As Twitter is to great literature, “Zola” is to the cinematic masterpieces that have come before: It’s superficial and relatively thin on substance, but a whole lot shorter and funnier than, say, “Anna Karenina” or “La Comédie Humaine” — although the latter might have been a good alternate title for this hyper-stylized lowbrow satire, in which “Lemon” director Janicza Bravo turns a whirlwind weekend of sun, fun and sex work into a statement on self-respect and recognizing one’s own worth.
Rowdier than “Hustlers” and “The Florida Project” put together, but hailing from a similar place of for-hire female empowerment, “Zola” is an irreverent, sensibility-offending trip for audiences — a good many of whom may be shocked to their core — and a showcase for leading ladies Taylour Paige (in the title role) and Riley Keough (of “The Girlfriend Experience”), playing the stripper who tries to lead her astray. Inspired by an epic tweetstorm — a flurry of some 140 posts, blasted out by A’Ziah King, aka “zolarmoon,” punched up with ampersands and all-caps and more expletives than a 50 Cent song — that became a viral sensation that became a Rolling Stone story that somehow got optioned for the big screen, “Zola” lays waste to good taste as it recounts a crazy road trip in which two gals head from Detroit to Florida and s— goes south.
The real-life Zola worked in a Hooters restaurant, though the name of the joint’s been changed, as have most of the characters’. “This white b—-” (rechristened “Stefani” here) came in as a customer, probably fishing for a wing-woman to accompany her to Tampa, where her pimp planned to make a few thou. But Stefani didn’t pitch the adventure quite like that. She said there was a chance for them to get rich dancing at a bougie strip club, and Zola fell for it.
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Most likely in reference to the story’s social-media origins, a digital tweeting noise pings every so often (punctuating composer Mica Levi’s characteristically abstract, already synthesized soundscape) as if to underscore the details that were true — or else, backed by what Zola had shared on social media. Paige plays Zola with a fair sense of skepticism, pantomiming her discomfort/distrust every time she cuts her eyes or gives Stefani a glance that says, “Does it look like I was born yesterday?” Whether you call it spontaneous or naive, if the offer had been a good idea, we wouldn’t be talking about it today.
So the two women drive down, chauffeured by an ominous dude (Colman Domingo, credited as “X”), who turns out to be Stefani’s pimp, and her boyfriend “Derrek” (Nicholas Braun), an all-but-braindead enabler who keeps insisting that, whatever their arrangement, Stefani had agreed to stop prostituting herself. Zola grows increasingly wary and annoyed as she realizes the caliber of screw-ups she’s traveling with, and Keough does a masterful job of chipping away at the whatever-you-call-the-opposite-of-bromance established in the movie’s giddy opening few scenes.
Whereas sex-positive Zola seems to have a relatively healthy handle on her boundaries, as well as an understanding bae back at home, Stefani isn’t nearly as stable. Keep in mind, however, that this is how Zola describes her, further distorted by Bravo and “Slave Play”-wright Jeremy O. Harris’ borderline-slanderous screenplay. After a demeaning night at the strip club, the two women wind up back in X’s SUV, where he informs them, with a sense of menace that cuts through the film’s otherwise-carefree tone, that he’s placed a listing on now-defunct sex-trafficking site Backpage.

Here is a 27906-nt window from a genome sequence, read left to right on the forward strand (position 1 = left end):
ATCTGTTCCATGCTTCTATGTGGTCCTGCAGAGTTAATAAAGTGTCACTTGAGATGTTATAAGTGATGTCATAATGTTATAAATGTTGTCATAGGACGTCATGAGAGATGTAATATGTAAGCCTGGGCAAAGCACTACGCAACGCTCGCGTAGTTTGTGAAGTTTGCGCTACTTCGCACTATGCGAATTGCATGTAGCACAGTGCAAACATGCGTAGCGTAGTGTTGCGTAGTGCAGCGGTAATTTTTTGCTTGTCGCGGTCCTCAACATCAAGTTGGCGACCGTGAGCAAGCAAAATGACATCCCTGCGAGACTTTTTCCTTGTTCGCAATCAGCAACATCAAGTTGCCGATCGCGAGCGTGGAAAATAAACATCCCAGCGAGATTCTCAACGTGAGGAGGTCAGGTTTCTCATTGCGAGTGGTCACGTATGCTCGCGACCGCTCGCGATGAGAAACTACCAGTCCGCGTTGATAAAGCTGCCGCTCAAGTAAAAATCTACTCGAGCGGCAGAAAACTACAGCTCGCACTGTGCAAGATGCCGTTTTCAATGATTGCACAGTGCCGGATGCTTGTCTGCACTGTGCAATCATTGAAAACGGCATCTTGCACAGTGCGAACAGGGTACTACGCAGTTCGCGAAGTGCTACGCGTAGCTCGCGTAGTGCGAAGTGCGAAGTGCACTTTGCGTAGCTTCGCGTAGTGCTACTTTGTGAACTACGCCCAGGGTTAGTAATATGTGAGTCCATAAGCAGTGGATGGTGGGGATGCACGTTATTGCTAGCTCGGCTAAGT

From here on, “Zola” starts to feel like that long, tense sequence in the back half of “Boogie Nights” based on the Wonderland murders. Guns are involved, someone gets shot and Bravo — who, working with DP Ari Wegner, adopts a virtual arm’s-length distance from her super-saturated, larger-than-life subjects — shoves our faces in the less-glamorous side of sex work. In one scene, trapped in the hotel room where X expects them to turn tricks all night, Zola averts her eyes, but the camera lingers on what Stefani’s doing, showing a procession of partners of widely varying hygiene, age and endowment.
If that montage doesn’t earn the film an NC-17 rating, then there’s an even more troubling sequence later on, in which the two girls are forced to navigate a gang bang. “We’re not proper,” one of the boxers-clad paying clients says, and Bravo expects us to laugh, because everything in “Zola” is played for outrageous comedic effect. Perhaps that tone is where my misgivings with the movie begin. Sure, it’s fun to see a movie skewer the vapid soullessness of social media and the unregulated economy of male desire, but “Zola” ultimately rings hollow. The actors are fearless, and yet, how much do we know about these characters in the end? The answer: something of their values, but almost nothing of their lives. Despite everything we endure together, this acquaintance extends no deeper than the glitter on their faces.
At the outset, Zola describes her story as “kind of long but full of suspense,” but it’s neither. The film runs barely 82 minutes before credits, and much of the really dramatic stuff has been invented to make the adventure seem more interesting. Yes, there are moments when we genuinely fear whether the characters will make it out alive, but the movie doesn’t seem to value their safety as much as we do. What happens to their injuries? Do they ever get home? Sure, what went down was crazy, but even with all of the dramatic license (read “embellishment and exaggeration”), one doubts this was even the 10th-most-insane thing that happened in Tampa over the weekend of March 27, 2015. It’s just the one that Zola happened to tweet about, and now we all know her story.